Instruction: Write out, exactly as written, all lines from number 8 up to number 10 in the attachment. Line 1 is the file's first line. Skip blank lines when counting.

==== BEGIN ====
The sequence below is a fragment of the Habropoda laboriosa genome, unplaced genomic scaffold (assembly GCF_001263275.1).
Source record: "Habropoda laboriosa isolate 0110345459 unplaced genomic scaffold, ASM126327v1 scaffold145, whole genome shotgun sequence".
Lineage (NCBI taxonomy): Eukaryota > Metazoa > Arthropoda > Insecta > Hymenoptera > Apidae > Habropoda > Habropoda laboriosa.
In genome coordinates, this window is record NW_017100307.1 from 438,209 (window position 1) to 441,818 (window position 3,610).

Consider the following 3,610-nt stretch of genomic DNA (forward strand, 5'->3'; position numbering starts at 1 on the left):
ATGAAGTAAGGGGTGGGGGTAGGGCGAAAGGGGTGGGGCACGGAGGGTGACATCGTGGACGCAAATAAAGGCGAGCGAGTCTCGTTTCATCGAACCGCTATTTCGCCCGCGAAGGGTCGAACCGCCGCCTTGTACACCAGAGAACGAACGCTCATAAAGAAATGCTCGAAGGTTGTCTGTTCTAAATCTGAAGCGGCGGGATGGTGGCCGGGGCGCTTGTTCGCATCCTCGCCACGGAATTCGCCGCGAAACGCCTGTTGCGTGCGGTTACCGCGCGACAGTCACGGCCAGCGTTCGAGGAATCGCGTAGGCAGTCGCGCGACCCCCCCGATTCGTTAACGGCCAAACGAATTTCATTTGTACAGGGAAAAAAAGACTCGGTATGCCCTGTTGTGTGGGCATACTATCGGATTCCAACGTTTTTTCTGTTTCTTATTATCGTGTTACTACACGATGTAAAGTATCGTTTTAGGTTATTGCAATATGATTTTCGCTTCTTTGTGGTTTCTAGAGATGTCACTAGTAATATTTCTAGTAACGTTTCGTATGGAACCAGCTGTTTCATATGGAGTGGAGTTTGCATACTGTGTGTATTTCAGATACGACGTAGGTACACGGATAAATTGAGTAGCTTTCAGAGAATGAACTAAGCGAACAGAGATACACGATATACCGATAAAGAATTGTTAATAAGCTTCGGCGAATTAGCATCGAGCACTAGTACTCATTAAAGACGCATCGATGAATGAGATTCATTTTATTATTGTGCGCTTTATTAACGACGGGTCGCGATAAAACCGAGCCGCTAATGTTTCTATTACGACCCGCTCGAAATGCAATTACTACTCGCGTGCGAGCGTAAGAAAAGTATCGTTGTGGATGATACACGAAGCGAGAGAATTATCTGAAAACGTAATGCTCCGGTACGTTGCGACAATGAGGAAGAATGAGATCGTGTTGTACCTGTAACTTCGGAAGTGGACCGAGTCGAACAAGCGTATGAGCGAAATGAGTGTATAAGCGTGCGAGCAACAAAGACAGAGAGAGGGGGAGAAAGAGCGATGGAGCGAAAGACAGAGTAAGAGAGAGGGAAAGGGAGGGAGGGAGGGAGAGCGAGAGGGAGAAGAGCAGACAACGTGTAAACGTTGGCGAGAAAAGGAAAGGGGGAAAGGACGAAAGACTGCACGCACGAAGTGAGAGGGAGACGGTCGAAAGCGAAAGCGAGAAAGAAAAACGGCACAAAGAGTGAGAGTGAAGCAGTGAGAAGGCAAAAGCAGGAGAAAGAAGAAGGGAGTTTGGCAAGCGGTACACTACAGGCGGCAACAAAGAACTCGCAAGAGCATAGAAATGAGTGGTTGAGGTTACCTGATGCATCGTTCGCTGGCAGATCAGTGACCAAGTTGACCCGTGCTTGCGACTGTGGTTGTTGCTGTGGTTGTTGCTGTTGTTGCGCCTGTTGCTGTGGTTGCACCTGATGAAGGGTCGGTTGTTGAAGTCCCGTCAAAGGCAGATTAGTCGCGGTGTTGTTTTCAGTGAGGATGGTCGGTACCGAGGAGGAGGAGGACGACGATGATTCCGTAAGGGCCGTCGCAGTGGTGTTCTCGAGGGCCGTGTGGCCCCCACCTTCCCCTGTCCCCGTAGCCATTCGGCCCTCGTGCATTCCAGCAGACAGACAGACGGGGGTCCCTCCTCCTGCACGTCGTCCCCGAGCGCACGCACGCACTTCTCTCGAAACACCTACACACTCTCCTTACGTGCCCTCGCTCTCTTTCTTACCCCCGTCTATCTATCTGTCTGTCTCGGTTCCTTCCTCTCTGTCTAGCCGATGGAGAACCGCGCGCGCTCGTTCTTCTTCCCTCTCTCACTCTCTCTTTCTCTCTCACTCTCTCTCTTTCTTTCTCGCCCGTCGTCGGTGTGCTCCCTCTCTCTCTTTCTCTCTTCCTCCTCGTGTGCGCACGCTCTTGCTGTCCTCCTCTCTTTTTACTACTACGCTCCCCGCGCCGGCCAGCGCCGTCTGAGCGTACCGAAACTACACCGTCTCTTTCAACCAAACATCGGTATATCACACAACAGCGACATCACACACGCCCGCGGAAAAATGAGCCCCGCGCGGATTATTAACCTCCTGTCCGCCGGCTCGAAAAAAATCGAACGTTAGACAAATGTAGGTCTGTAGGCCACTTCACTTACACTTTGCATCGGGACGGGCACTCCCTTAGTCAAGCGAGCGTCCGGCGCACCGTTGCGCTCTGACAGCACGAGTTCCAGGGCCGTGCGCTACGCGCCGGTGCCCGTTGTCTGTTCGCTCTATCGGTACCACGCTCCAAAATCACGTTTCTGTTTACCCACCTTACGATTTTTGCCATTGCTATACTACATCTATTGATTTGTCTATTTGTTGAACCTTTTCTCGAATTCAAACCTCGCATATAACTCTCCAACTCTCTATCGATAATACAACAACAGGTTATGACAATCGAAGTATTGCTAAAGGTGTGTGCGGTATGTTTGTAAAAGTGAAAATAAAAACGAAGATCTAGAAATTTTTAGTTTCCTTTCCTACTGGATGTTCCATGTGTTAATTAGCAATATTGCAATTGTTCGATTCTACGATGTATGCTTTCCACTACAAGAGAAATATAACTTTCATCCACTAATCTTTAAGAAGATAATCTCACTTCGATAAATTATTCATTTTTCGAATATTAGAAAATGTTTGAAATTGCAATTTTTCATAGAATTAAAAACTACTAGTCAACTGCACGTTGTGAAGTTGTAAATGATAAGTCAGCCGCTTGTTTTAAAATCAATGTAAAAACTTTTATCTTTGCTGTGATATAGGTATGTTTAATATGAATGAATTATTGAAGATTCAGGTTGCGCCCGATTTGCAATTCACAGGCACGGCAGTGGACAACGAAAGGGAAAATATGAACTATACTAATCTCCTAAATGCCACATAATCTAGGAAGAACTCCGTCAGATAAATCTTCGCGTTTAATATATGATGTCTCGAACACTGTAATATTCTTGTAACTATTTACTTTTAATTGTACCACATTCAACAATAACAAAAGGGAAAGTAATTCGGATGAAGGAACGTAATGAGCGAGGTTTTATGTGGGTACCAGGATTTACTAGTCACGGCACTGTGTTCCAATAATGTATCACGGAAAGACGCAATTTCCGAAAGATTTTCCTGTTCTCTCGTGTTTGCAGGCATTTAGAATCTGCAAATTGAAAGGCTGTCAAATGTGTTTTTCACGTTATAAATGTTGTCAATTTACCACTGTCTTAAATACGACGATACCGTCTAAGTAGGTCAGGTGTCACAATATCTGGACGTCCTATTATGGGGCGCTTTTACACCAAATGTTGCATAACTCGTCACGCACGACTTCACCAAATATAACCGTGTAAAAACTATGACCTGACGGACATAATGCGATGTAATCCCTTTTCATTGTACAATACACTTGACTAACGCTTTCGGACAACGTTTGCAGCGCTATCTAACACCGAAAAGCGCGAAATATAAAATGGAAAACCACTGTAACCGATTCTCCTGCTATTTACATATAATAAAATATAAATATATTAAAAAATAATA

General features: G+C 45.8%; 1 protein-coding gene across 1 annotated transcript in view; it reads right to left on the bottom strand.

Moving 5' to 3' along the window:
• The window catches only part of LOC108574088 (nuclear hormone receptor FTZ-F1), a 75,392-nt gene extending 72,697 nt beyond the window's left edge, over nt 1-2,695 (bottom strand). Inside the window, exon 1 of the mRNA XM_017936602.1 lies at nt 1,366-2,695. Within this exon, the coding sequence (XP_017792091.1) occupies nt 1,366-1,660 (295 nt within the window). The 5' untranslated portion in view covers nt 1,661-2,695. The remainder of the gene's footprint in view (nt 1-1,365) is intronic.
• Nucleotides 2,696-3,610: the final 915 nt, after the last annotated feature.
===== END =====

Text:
Moving 5' to 3' along the window:
• The window catches only part of LOC108574088 (nuclear hormone receptor FTZ-F1), a 75,392-nt gene extending 72,697 nt beyond the window's left edge, over nt 1-2,695 (bottom strand). Inside the window, exon 1 of the mRNA XM_017936602.1 lies at nt 1,366-2,695. Within this exon, the coding sequence (XP_017792091.1) occupies nt 1,366-1,660 (295 nt within the window). The 5' untranslated portion in view covers nt 1,661-2,695. The remainder of the gene's footprint in view (nt 1-1,365) is intronic.
• Nucleotides 2,696-3,610: the final 915 nt, after the last annotated feature.